Were there really witches in the 16th and 17th centuries? And did they perform diabolical acts such as eating children's flesh and placing curses on people merely for the perverted, devilish joy of inflicting harm? Or, to the contrary, did witches secretly perform good deeds, and because they were unusual in their mannerisms and lifestyles, were misunderstood by the majority? There is ample evidence that some people in history have possessed unusual powers, but to the skeptic, those people might not have been witches, but rather, merely mystics, or shamans, or medicine men (much like Native Americans' spiritual leaders). Meantime, the argument for and against the existences of witches will not soon fade away. Nor will the desire of skeptics to continue to gather data on the matter. And that research - whether it supplies "proof" of witchcraft reality or not - is a healthy, enlightening thing.

Bibliography

Behringer, Wolfgang (1997) Witchcraft Persecutions in Bavaria: Popular magic, religious zealotry and reason of state in early modern Europe. Cambridge, Cambridge University Press.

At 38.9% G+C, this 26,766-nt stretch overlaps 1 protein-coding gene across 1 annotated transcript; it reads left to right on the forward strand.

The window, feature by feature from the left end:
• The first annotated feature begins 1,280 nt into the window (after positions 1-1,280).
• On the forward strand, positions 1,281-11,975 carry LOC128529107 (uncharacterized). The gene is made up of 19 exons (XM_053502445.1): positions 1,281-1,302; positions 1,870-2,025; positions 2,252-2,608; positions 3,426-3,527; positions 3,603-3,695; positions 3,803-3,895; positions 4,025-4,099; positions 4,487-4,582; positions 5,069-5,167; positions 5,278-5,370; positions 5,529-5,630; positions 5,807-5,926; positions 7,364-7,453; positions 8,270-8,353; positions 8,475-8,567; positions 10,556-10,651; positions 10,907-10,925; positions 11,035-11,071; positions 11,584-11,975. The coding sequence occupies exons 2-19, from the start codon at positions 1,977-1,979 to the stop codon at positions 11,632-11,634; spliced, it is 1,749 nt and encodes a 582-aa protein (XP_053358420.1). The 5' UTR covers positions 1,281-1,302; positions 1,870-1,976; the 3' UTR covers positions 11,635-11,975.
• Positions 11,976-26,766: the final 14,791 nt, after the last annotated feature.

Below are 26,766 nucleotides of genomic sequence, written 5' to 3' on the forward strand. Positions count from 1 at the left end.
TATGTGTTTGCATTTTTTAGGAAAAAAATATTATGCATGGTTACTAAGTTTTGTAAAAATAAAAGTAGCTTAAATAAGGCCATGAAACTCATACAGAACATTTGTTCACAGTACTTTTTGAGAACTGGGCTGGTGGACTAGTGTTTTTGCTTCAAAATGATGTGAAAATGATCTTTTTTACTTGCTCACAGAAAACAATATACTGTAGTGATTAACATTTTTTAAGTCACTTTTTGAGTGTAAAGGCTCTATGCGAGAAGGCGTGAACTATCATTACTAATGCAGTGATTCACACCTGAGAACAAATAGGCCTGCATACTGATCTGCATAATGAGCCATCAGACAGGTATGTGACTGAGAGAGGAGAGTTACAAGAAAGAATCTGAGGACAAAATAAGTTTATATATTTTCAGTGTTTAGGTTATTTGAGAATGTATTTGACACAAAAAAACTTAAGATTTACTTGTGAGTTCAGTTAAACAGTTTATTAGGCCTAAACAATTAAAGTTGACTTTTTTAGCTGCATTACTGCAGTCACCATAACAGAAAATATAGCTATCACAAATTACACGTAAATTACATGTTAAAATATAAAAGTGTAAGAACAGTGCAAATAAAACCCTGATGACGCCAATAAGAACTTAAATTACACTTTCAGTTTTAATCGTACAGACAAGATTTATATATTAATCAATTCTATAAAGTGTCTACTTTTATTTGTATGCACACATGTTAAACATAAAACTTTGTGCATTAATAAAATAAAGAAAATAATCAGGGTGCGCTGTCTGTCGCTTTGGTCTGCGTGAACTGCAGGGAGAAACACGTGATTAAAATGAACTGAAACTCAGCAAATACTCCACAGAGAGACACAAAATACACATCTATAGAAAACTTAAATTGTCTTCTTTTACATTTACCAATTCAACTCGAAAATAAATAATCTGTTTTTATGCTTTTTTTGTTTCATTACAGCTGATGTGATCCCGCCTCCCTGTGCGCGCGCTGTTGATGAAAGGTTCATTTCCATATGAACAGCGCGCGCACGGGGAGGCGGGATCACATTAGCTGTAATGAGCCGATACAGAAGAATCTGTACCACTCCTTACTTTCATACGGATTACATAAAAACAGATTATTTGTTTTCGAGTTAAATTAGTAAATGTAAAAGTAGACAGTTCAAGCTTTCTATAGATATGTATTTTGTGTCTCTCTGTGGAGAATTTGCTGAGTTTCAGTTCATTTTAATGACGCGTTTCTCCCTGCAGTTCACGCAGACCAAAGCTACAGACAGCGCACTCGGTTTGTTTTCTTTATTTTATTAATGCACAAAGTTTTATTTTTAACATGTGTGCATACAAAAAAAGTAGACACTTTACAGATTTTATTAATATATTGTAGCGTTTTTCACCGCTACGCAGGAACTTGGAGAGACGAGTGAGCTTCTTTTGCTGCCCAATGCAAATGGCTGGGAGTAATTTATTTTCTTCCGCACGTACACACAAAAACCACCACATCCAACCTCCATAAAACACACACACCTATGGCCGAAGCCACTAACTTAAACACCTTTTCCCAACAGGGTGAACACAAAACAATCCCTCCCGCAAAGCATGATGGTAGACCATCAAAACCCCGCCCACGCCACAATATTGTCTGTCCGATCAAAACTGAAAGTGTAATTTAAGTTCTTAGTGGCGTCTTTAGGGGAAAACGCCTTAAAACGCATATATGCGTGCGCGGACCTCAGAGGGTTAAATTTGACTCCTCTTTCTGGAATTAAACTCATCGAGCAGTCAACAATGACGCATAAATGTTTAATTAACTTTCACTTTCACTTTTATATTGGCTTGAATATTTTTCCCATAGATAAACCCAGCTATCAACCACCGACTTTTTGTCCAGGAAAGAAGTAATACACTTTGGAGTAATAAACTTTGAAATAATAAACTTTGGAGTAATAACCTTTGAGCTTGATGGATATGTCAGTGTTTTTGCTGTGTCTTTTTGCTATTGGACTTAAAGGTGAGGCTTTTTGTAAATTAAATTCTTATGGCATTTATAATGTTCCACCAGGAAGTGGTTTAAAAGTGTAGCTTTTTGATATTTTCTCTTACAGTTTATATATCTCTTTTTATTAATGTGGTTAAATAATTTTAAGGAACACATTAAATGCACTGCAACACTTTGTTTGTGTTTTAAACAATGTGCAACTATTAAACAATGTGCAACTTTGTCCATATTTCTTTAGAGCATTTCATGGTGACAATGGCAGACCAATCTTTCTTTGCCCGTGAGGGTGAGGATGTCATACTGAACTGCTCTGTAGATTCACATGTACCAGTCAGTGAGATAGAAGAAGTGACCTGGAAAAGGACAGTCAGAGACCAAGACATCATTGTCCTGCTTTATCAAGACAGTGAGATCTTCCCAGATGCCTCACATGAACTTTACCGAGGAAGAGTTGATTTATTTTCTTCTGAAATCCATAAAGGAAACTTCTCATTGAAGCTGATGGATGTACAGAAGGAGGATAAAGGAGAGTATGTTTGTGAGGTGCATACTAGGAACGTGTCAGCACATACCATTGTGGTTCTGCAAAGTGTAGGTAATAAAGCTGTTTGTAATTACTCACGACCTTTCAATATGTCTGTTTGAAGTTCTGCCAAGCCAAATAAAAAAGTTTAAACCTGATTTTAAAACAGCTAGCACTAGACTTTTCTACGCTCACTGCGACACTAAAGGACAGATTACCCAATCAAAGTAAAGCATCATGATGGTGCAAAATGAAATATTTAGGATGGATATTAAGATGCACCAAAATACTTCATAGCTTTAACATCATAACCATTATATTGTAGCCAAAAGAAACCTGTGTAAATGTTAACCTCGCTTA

Breslaw, G., Elaine (2000) Witches of the Atlantic World: A Historical Reader & Primary Sourcebook. New York, New York University Press.

Cohn, Norman (1975) Europe's Inner Demons: An Enquiry Inspired by the Great Witch-Hunt. New York, Basic Books.

Coudert, Allison P. (1989) The Myth of the Improved Status of Protestant Women: The Case of the Witchcraze. In: Brink, Jean, R., & Coudert, Allison P. ed. The Politics of gender in Early Modern Europe. Kirksville, MO, Sixteenth Century Journal Publishers.

Ginzburg, Carlo (1989) Clues, Myths, and the Historical Method. Baltimore, The Johns Hopkins University Press.

Ginzburg, Carlo (1992) Ecstasies: Deciphering the Witches' Sabbath. New York, Penguin Books.

Ginzburg, Carlo (1992) The Night Battles: Witchcraft & Agrarian Cults in the Sixteenth & Seventeenth Centuries. Baltimore, the Johns Hopkins University Press.

Godbeer, Richard (1992) The Devil's Dominion: Magic and Religion in early New England. Cambridge, Cambridge University Press.

Gragg, Larry (1992) The Salem Witch Crisis. New York, Praeger.

Kramer, Heinrich, & Sprenger, Jacob (1486) The Malleus Maleficarum. London, Pushkin Press, 1948.

Michelet, Jules (1939) Satanism and Witchcraft: A Study in Medieval Superstition. New York, The Citadel Press.

Newall, Venetia (1974) The Encyclopedia of Witchcraft & Magic. New York, The Dial Press.

Summers, Montague (1965) The History of Witchcraft and Demonology.… [END OF PREVIEW]